When the COVID-19 pandemic shut down CalArts’ in-person operations (and the world) in March 2020, then-student Benjamin Gordon was determined to finish his Art MFA program.
“I felt there was a lot of momentum behind my art practice,” he said during a telephone interview with 24700. “I didn’t want to take a leave of absence.”
When Gordon found out that the Fall 2020 semester would be conducted online as well, he began to scan listings for commercial real estate to set up a studio and to stage his MFA 2 thesis. In September and October, he scouted locations and was able to negotiate a six-month lease starting Dec. 1, 2020, at 7713 Melrose Ave., which formerly housed the AA|LA gallery.
Once in the space, Gordon offered his MFA 2 cohort the use of the space to showcase their thesis exhibitions as well. “I wanted a close to an on-campus exhibition as possible,” he said, referencing the D-301 Gallery space at CalArts. “[The exhibitions] ran Saturday to Saturday just like it would be if we were on campus.”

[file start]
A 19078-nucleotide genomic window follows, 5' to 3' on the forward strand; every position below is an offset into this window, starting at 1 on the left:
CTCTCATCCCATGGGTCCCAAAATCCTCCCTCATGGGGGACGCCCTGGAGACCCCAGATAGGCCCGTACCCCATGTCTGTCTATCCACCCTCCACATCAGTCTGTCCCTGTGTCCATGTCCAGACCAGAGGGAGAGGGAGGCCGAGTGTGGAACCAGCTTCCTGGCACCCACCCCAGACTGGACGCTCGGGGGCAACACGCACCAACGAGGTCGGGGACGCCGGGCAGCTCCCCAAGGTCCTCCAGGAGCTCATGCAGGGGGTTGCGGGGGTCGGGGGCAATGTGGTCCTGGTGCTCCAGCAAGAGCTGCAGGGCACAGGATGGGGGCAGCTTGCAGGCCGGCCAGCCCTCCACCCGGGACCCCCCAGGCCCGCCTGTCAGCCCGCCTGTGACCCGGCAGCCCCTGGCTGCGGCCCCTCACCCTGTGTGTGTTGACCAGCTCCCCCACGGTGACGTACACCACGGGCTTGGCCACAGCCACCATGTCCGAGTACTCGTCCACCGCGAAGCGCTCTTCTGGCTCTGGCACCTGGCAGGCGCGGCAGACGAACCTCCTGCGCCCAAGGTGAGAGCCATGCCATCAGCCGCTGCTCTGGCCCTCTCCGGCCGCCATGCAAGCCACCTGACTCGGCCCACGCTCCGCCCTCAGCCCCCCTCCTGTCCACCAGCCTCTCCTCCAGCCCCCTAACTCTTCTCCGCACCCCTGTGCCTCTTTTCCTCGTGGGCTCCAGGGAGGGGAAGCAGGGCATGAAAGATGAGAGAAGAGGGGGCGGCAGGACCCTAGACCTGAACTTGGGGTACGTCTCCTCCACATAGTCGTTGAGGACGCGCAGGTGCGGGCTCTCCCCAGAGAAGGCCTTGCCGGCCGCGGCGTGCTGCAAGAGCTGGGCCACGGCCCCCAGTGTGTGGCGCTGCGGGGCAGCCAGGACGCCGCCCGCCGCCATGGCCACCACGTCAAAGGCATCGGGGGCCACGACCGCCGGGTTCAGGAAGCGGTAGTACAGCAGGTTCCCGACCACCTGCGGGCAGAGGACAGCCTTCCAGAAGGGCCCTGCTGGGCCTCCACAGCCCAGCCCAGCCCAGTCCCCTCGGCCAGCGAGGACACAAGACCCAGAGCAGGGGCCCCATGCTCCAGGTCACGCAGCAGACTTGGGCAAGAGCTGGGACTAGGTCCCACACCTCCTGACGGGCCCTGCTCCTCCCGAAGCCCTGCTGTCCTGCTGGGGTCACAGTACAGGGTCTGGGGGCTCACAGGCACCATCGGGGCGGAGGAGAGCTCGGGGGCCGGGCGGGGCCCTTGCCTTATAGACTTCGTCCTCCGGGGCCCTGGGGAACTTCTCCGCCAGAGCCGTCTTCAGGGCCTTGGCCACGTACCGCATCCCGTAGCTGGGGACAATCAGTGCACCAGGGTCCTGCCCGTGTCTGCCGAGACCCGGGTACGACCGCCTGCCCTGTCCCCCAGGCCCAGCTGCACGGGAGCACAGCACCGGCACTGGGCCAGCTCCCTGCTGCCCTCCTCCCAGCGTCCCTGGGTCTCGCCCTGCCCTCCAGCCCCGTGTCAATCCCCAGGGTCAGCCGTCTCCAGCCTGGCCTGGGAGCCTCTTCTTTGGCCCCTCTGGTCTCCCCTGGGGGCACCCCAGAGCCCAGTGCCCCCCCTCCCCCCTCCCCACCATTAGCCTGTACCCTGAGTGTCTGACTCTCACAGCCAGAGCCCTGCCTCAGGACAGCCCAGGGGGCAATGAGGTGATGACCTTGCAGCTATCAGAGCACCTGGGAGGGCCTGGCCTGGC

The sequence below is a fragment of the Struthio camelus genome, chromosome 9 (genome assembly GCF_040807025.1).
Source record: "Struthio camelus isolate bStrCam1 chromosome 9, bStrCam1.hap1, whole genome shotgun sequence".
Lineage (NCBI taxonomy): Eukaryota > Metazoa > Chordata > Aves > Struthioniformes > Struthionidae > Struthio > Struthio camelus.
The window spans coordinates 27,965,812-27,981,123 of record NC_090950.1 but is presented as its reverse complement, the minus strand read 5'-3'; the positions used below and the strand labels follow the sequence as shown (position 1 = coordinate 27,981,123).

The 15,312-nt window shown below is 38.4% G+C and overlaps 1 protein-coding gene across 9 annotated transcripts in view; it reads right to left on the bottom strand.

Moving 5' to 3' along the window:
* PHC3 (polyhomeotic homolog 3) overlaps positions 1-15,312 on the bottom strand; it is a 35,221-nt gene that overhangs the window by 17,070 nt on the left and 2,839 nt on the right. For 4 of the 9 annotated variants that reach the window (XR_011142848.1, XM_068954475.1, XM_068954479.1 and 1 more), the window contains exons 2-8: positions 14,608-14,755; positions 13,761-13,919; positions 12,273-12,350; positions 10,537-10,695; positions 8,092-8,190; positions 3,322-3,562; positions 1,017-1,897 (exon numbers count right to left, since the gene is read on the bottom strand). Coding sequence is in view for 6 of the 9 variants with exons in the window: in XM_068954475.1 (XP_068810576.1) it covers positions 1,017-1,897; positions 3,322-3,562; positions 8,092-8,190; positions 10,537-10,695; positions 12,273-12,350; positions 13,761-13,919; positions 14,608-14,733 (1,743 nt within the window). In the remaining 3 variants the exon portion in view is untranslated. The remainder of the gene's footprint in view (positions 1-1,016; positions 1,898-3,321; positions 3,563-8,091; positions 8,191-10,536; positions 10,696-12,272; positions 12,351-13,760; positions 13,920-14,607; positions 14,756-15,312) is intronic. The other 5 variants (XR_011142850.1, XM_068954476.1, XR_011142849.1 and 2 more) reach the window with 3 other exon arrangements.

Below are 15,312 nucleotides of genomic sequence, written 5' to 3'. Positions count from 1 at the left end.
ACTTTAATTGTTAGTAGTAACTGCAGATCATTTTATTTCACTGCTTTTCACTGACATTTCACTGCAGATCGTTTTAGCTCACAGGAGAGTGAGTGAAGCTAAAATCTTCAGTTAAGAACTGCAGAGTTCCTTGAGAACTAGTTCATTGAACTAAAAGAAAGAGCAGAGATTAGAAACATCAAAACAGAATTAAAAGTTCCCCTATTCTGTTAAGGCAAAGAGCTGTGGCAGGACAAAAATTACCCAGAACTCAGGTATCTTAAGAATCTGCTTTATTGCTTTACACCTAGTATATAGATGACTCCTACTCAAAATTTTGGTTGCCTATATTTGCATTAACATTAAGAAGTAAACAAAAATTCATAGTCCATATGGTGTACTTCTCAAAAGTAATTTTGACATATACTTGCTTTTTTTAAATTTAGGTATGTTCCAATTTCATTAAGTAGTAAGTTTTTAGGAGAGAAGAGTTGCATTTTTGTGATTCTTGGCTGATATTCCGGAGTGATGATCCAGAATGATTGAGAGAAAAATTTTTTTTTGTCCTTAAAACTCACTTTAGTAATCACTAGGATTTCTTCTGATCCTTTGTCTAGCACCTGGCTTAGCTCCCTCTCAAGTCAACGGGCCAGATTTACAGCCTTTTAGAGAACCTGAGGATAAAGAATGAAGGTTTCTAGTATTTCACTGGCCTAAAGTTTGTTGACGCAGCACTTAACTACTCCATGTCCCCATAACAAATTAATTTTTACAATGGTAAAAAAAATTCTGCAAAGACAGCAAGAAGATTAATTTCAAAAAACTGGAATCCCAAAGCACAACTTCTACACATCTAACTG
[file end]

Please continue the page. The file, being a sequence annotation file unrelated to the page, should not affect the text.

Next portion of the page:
Seven MFA 2 students exhibited their works at 7313 Melrose, with one flying in from New York to install their thesis show.
The 7313 Melrose Ave. cohort are:
- Benjamin S. Gordon: Sticks & (March 13-20, 2021)
- Fía Benitez: Root Rot (March 22-26, 2021)
- Eleanor Francis: The Ladder is Always There (March 29–April 3, 2021)
- Danielle Trent: Creatures of the District (April 5-9, 2021)
- Richard Nam: Epics of 2020 Conflagrations (April 11-17, 2021)
- Aidan Romick: Lotusland (April 18-24, 2021)
- Ruoyi Shi: Three or More Fish (April 26–May 1, 2021)
Because of COVID restrictions and county health guidlines, the exhibitions were kept on the downlow and were open by invitation-only. Gordon said there could only be six people total in the gallery during the start of the run of exhibtions in March. By the time the last exhibition was mounted, 12 people were allowed in the gallery at the same time.
During the run of exhibitions, several Art faculty members and many of Gordon’s CalArts peers set their appointment times to see the art shows.
“Staging during the pandemic wasn’t all bad,” he said. “I could focus without distractions, but it was also difficult to build community.
“[7313 Melrose] allowed my cohort to connect and bring us together, creating some semblance of community.”